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The Future of Fundraising


Friday, 1st June 2018 at 5:22 pm
Estelle Stathoulis
A recent fundraising benchmarking report has shown that interactive methods of fundraising produce the greatest results.


Friday, 1st June 2018
at 5:22 pm
Estelle Stathoulis


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The Future of Fundraising
Friday, 1st June 2018 at 5:22 pm

A recent fundraising benchmarking report has shown that interactive methods of fundraising produce the greatest results.

The Fundraising 2018 Benchmarking Report by Pareto audited 80 charities currently in operation across Australia.

It found that as the world moves into digital avenues as its means of transmitting information, social media and online donating were giving Australians more ways to access charity information and get involved in a cause.

CEO of Pareto Fundraising Dearne Cameron, said the one thing that stood out from the results was the lack of diversity.

“To be a successful fundraiser, you need to embrace a multi-channel fundraising approach,” Cameron said.

Results from the audit showed event-based fundraising had doubled from its initial sum of $39,853,000 back in 2008, however overall rates of this method, along with bequests, cash and child sponsorship, had decreased between 2016 and 2017.

The amount of donors regularly giving to charities has been on a steady increase across the past decade and is predicted to continue to do so, with the average regular giver donating $347 in 2017.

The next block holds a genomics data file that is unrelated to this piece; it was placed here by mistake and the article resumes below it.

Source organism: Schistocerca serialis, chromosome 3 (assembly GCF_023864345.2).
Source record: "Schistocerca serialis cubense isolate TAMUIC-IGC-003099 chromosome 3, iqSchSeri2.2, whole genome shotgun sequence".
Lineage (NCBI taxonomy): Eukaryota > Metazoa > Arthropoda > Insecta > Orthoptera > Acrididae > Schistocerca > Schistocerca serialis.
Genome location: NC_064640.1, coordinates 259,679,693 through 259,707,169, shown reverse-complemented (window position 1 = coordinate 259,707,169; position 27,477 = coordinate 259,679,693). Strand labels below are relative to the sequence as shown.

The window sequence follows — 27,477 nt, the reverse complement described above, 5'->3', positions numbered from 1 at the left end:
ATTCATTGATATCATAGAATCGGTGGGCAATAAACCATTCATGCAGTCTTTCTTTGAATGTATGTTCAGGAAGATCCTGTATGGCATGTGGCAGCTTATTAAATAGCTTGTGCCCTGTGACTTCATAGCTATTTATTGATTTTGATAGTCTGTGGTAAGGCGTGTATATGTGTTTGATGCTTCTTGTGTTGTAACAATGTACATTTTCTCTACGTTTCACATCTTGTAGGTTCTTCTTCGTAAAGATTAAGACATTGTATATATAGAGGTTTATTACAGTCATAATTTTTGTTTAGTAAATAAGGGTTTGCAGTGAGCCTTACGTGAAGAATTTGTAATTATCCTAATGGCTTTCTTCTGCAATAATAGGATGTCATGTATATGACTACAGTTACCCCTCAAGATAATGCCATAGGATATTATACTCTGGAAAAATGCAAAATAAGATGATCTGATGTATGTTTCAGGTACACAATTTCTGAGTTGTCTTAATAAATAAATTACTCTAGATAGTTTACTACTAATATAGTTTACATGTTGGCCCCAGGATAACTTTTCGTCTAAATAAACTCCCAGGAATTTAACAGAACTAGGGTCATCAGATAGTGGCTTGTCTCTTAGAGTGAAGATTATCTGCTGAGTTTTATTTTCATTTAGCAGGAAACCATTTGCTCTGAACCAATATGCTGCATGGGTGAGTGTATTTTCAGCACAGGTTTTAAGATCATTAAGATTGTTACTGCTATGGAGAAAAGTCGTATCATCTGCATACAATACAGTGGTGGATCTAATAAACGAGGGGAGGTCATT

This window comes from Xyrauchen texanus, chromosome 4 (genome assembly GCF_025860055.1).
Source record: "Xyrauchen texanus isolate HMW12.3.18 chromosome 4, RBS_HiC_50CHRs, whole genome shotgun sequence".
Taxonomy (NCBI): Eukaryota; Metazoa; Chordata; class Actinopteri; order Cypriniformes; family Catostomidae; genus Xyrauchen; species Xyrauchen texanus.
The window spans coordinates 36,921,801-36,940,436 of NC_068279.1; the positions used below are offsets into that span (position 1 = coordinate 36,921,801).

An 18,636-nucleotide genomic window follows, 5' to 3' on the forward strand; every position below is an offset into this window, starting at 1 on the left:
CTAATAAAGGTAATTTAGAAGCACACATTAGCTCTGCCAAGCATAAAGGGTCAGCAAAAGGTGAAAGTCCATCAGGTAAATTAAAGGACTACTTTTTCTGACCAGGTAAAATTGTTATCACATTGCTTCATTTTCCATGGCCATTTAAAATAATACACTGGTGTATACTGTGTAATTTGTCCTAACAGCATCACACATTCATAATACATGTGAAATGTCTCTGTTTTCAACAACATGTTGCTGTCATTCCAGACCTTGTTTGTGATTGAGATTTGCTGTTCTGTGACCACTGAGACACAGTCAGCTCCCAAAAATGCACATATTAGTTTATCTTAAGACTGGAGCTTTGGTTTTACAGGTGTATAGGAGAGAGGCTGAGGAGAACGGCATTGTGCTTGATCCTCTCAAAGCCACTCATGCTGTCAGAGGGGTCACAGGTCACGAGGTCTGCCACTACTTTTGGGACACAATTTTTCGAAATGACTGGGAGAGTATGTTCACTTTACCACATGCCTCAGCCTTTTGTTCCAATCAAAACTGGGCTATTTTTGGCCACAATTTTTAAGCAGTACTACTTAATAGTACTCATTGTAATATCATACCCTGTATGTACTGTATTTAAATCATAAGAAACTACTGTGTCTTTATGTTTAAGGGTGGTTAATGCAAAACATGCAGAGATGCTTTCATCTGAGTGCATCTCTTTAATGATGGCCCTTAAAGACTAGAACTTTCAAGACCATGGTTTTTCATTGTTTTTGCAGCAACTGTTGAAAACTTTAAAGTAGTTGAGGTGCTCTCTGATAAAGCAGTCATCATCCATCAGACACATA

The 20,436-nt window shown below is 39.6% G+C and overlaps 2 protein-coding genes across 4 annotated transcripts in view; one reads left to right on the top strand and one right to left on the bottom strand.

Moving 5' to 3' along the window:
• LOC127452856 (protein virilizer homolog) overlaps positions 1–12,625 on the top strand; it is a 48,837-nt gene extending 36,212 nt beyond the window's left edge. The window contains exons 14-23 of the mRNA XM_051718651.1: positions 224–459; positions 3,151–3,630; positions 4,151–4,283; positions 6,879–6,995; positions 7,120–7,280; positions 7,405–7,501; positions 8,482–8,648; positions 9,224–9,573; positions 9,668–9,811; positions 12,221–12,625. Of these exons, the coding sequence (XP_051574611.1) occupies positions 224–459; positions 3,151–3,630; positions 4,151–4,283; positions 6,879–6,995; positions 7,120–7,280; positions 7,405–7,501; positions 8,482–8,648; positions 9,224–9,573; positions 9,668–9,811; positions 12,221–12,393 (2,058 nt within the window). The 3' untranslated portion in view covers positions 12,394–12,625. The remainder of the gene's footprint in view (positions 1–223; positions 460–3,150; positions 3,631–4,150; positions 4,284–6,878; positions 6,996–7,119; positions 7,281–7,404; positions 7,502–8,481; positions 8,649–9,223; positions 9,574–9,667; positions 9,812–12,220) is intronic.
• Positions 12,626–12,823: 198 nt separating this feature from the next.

The audit also reflected that child sponsorship grossed more than $100 million less, over the past five years.

Pareto said this “[highlighted] the shift away from the traditional child sponsorship model”.

The retention of cash donors was estimated at 44 per cent between 2016 and 2017, yet results showed that retention had been steadily decreasing overall.

“Not all donors are worth the expenditure to keep so retention, in isolation, does not show us the overall health of one-off giving programs,” Pareto said.

For the second year in a row, the overall income from one-off donations declined by a further 2.49 per cent.

This decline has been attributed to a reduction in acquisition investment, especially via direct mail, yet overall existing donors donated more between 2016 and 2017.

Donations of cash given as a once-off were calculated at 15 per cent of total giving, with 7 per cent from this bracket coming from donations upward of $1,000.

“This small group of high value givers are critical to income stability and growth,” Pareto said.

There was a $33 difference between the net worth of new cash donors and retained cash donors with the former being $76 and the latter at $109.

In 2016, charities retained 60 per cent of their recently subscribed regular givers.

Monthly gifts of $83.33 or more were attributed to 11 per cent of regular giving donors.

The audit showed 28.4 per cent of all income from fundraising pertaining to “other” included smaller avenues of giving such as lotteries, memberships, merchandise, admin donations, offertories, schools, payroll ,disaster, in memoriam, in celebration and “other” undefinable older data.

Organisations can register to participate in further benchmarking audits via Pareto’s  website.




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